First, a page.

Counterparty risk of cryptocurrency exchanges is on the foremost of investors’ minds when trading digital currencies. All exchanges have the potential to be hacked or to lose customer’s digital assets. Custody services are in the making, but none have yet achieved the institutional quality of traditional financial markets. If Goldman Sachs or JPMorgan were to offer custody services for crypto, it would change the game. Until they do, we must be vigilant and diligent about constantly evaluating counterparty risks of exchanges. In this article, we focus on credit risks as a key component of this evaluation.
The evaluation of counterparty risk of digital exchanges and evaluations of private equity investments have a similar approach. Most of these companies are privately and closely held, do not disclose financial statements, are not regulated and are relatively opaque. One must consider: the quality of the management, their technology to store and safeguard their digital assets, their responsiveness and openness to customer inquiries and their financial health. In this analysis, we use four of the largest and oldest cryptocurrency exchanges to exemplify how we approach examinations of exchanges’ revenues, profitability and possible credit risks.
We have learned, the hard way, that it’s best to work with the most profitable exchanges, as they have the resources to invest in the people and technology to protect customer assets. Furthermore, in the event of a loss, highly profitable exchanges have the ability to cover customer losses out of their own pockets, as they are incentivized to keep customers happy and to keep the cash machines running.
The following are estimates of the revenues or profits of the largest Asian exchanges, which are quite impressive:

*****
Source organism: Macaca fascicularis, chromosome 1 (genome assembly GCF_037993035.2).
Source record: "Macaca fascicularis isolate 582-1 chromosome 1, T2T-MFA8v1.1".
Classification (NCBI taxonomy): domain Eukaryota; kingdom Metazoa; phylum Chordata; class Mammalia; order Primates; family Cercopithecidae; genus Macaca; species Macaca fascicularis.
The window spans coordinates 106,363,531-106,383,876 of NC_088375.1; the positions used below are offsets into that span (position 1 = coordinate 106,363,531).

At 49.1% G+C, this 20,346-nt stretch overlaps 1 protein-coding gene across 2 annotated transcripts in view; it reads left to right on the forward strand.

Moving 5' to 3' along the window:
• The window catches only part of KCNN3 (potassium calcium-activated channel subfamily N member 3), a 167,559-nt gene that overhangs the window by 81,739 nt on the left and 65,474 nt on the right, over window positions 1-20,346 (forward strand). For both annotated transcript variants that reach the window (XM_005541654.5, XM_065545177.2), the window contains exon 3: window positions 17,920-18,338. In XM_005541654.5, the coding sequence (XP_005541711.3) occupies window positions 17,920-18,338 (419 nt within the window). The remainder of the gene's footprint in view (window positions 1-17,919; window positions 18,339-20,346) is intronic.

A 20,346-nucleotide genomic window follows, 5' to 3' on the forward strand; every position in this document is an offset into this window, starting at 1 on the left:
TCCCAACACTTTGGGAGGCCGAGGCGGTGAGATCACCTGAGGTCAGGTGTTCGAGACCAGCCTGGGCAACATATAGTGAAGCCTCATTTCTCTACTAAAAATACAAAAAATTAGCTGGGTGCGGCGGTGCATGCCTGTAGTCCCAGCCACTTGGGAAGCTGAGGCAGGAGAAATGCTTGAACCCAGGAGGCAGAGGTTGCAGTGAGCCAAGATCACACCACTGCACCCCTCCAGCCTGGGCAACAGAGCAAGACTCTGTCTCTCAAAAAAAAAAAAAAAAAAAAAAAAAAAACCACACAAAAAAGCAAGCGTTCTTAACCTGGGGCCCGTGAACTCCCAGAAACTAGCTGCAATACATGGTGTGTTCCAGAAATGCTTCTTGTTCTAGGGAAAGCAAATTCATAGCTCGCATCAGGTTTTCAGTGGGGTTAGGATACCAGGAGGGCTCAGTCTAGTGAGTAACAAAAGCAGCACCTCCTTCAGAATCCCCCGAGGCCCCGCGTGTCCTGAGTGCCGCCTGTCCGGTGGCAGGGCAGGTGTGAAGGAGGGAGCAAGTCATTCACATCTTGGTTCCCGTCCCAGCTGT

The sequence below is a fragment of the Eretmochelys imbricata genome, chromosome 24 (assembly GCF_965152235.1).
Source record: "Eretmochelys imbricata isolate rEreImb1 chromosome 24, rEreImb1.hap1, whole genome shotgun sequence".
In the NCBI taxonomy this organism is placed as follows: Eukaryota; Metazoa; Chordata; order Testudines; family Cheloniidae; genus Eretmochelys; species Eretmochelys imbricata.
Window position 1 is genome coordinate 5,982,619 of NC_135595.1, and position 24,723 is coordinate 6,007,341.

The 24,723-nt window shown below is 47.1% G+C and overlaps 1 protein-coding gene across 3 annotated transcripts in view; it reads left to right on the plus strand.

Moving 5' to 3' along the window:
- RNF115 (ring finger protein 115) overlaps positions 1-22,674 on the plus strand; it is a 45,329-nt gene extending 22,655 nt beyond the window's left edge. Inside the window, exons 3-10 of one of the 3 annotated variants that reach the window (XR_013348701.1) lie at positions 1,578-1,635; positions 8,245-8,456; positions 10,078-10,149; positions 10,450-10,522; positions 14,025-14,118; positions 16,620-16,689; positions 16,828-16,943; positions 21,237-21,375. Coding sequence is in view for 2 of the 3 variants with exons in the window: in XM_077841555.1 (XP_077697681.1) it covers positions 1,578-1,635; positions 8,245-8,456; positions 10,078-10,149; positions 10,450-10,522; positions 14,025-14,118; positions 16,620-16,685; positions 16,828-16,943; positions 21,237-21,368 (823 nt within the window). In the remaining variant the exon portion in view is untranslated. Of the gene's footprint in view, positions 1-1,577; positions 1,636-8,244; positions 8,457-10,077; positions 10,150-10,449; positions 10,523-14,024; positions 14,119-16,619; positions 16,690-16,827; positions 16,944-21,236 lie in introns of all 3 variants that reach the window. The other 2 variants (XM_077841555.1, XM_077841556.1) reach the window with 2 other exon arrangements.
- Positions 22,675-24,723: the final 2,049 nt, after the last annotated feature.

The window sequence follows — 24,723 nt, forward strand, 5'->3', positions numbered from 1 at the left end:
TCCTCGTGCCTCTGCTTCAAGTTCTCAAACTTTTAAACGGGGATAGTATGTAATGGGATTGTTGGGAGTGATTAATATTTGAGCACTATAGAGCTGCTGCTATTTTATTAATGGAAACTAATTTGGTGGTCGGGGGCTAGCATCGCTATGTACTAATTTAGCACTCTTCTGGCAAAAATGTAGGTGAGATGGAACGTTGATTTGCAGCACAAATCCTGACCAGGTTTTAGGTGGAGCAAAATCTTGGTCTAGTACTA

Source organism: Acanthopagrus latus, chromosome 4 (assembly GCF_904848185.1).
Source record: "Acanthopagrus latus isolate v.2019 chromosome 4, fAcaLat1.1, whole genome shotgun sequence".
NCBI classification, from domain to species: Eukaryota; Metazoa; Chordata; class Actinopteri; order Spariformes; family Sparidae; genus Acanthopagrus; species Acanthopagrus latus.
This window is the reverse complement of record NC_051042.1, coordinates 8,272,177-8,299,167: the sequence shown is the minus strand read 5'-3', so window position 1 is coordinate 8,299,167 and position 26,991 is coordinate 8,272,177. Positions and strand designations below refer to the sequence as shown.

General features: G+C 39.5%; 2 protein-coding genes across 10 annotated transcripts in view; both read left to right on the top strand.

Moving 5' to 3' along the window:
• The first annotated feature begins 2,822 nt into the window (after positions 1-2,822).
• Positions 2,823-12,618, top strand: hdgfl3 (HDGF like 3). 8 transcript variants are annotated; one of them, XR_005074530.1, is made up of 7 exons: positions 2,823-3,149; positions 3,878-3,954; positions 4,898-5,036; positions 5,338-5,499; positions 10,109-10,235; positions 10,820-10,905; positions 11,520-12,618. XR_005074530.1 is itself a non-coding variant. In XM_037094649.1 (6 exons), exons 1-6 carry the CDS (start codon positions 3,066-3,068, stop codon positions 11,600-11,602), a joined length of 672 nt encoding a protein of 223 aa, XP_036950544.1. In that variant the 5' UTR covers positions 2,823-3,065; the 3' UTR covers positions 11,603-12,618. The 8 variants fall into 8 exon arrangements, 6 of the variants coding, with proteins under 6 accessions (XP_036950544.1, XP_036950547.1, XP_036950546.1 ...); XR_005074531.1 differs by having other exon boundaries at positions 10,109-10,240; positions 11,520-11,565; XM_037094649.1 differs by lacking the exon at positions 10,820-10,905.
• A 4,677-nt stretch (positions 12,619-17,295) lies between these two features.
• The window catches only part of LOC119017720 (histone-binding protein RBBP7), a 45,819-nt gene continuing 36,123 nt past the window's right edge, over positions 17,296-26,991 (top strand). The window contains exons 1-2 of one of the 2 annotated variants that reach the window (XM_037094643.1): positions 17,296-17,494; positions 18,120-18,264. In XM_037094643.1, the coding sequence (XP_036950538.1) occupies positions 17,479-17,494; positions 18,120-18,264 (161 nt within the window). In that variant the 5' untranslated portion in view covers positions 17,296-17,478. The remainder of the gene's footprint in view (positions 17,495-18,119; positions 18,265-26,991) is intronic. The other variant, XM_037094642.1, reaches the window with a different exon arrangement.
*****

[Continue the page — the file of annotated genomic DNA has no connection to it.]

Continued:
In May, 2019, the parent company of Bitfinex raised $1 billion through the sale of the LEO token.
In its Initial Exchange Offering, they presented their income statements:
Gross Profit $333.5M $418.2M
Expenses $6.8M $14M
Net Profit $326M $404M
Bitfinex has not published financial statements publicly since then. But, LEO tokens continue to trade close to their initial offering price in comparable volumes and Bitfinex exchange continues to be one of the top 10 crypto exchanges by volume. So, we believe their gross and net profits are at least the same, or greater. Bitfinex was only started in 2013; it’s very impressive to have $300- 400 million of profits after 5-6 years.
Huobi issued the Huobi Token (HT) in February 2018 as an exchange token. They planned to use 20% of its revenues to buy back and burn HT so there is a continuous decreasing supply, similar to a stock buyback program in equity markets. Huobi publishes the amount of HT purchased quarterly, from which we can estimate their annual revenues:
2018/01/01-12/31: $ 485 M
2019/01/01 – 12/31: $645 M
2020/01/01 – 11/30: $817 M
Huobi was founded in 2013 which is impressive because not many early stage companies can boast $800 million in sales after 7 years. They have 1500 employees in China with a payroll of less than $50 million which goes to prove how extremely profitable they are. Their profitability is similar to that of Bitfinex.
OKEX issued the OKB token in May 2019 as an exchange token. They promised to use 30% of its revenues to buy back and burn OKB so there is a continuous decreasing supply, similar to Huobi’s program. OKEX publishes the amount of OKB purchased monthly, from which we can estimate their annual revenues:
2019/01/01-12/31 $170 M
2020/01/01-11/30 $250 M